Red Sox starter Chris Sale delivers against the Yankees during another tough-luck loss on Thursday. (Winslow Townson/USA Today Sports)
One day, the Red Sox will score a run for Chris Sale. And when they do, that day will be glorious.
But until that day comes, we’re left with nights like Thursday, when Sale was nearly perfect until the ninth and it didn’t matter, because the Red Sox offense turned Masahiro Tanaka into . . . Chris Sale.
The Red Sox had averaged one run of support with Sale on the mound in his first four starts, and they didn’t even reach that number in Thursday’s 3-0 loss.
Sale reached 10 strikeouts for the fourth straight start. He reached 98 mph with his fastball. He didn’t walk anyone. He froze hitters with sliders and blew them away with heat while working at his trademark relentless pace, lowering his ERA to 0.72 through eight innings before coming back out for the ninth and allowing three straight hits and a run. An inherited runner later scored, leaving his final line at eight innings, eight hits, two runs. His ERA climbed to 1.19.
His only “mistake” until then, such as it was, was crossing up catcher Sandy Leon with a slider that ended up sailing practically through Leon and to the backstop, advancing Aaron Hicks to third, where he’d score the game’s only run on a sacrifice fly in the fourth.
Otherwise, Sale was practically untouchable. He recorded seven strikeouts in the first three innings and left the Yankees feeling like contact counted as a moral victory.
Unfortunately, the Red Sox had even less success with Yankees starter Masahiro Tanaka, who matched Sale zero for zero while allowing only three hits in the complete-game shutout. Tanaka barely broke 91 mph, but it didn’t matter against the punchless Red Sox, who didn’t even benefit from the return of second baseman Dustin Pedroia atop the order.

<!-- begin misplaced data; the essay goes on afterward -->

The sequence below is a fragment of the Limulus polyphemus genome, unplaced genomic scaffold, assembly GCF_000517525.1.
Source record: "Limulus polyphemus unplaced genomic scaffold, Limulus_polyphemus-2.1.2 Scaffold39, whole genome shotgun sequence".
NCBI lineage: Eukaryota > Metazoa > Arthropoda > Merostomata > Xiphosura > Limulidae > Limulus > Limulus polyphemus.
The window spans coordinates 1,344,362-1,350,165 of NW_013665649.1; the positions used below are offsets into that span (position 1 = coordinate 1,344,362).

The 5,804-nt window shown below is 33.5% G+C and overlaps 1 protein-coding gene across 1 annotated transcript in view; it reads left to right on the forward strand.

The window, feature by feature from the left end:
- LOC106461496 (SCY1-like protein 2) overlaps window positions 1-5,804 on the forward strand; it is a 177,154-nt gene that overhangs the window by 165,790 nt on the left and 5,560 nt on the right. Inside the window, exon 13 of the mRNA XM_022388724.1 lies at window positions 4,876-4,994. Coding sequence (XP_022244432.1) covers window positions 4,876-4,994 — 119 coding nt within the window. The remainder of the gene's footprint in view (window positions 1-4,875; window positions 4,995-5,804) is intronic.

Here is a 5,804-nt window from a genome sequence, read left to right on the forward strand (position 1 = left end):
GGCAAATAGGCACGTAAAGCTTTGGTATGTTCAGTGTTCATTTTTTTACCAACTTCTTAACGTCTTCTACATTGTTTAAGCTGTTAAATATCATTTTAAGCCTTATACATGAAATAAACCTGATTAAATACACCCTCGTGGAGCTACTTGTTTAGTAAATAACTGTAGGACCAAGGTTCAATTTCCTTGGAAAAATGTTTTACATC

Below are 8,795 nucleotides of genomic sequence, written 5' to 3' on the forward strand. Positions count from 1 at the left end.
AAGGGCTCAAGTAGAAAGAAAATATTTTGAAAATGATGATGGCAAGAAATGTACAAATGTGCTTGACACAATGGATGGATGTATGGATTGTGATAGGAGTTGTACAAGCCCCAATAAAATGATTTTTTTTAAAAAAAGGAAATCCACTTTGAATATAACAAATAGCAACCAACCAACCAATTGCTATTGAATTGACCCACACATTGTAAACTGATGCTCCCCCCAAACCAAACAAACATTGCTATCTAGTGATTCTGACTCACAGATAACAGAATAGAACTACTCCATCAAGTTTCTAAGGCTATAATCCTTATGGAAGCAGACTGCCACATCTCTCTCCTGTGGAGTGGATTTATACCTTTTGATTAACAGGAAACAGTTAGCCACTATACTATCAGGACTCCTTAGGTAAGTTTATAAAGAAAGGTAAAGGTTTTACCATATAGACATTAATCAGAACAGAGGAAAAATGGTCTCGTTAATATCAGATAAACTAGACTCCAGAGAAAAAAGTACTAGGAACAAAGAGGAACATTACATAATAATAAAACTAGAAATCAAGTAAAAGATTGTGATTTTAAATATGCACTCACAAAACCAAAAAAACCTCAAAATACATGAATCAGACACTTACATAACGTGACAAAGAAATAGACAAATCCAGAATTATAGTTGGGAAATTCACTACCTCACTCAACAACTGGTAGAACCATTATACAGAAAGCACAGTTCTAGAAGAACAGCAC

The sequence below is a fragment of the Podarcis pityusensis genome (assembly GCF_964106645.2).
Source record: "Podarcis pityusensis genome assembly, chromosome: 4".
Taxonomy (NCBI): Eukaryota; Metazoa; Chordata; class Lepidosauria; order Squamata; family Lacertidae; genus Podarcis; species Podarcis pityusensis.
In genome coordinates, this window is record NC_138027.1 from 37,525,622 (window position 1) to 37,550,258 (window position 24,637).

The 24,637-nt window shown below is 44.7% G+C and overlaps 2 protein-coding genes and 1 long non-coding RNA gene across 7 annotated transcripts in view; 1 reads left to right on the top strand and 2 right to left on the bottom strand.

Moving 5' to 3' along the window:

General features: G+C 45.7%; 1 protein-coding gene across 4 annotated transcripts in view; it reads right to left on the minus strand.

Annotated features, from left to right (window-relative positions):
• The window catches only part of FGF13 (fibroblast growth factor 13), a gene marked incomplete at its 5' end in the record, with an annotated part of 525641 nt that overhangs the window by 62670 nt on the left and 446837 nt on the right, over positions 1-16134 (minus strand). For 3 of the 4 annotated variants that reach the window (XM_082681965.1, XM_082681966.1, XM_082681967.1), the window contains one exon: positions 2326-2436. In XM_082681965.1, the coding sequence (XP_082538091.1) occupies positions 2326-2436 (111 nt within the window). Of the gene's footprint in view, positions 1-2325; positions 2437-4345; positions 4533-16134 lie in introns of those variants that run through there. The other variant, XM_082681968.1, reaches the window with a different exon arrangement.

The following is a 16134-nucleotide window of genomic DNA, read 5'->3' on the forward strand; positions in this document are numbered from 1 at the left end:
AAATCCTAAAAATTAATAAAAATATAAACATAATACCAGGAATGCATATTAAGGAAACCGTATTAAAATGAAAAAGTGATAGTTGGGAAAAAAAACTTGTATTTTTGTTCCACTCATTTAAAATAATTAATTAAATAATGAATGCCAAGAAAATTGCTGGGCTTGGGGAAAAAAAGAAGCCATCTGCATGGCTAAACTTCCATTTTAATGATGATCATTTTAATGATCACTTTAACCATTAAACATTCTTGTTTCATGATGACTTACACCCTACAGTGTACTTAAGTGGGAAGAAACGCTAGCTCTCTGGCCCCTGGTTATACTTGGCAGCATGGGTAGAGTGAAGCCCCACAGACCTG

This marks the fifth time in their last seven games that the Red Sox have failed to top two runs, and the third time in that span they’ve been shut out — one each by division rivals Toronto, Baltimore, and now New York. They began the night ranked 13th in the American League in runs, and their ranking didn’t improve.
The thing is, Tanaka didn’t even enter the game on some kind of epic run. He was 2-1 with a 6.00 ERA, though he has gotten progressively better since allowing eight runs on Opening Day against the Rays.
But with the Red Sox ranked dead last in home runs and basically reduced to a singles-hitting team, Tanaka went to work by throwing first-pitch strikes. The Red Sox started the night leading the American League in average and on base percentage, but ranked only 10th in slugging, and that ranking didn’t improve.
Will this problem fix itself with the arrival of warmer weather? Maybe. But David Ortiz is retired and that’s not going to change, which means if this is to flip, it will have to come from within.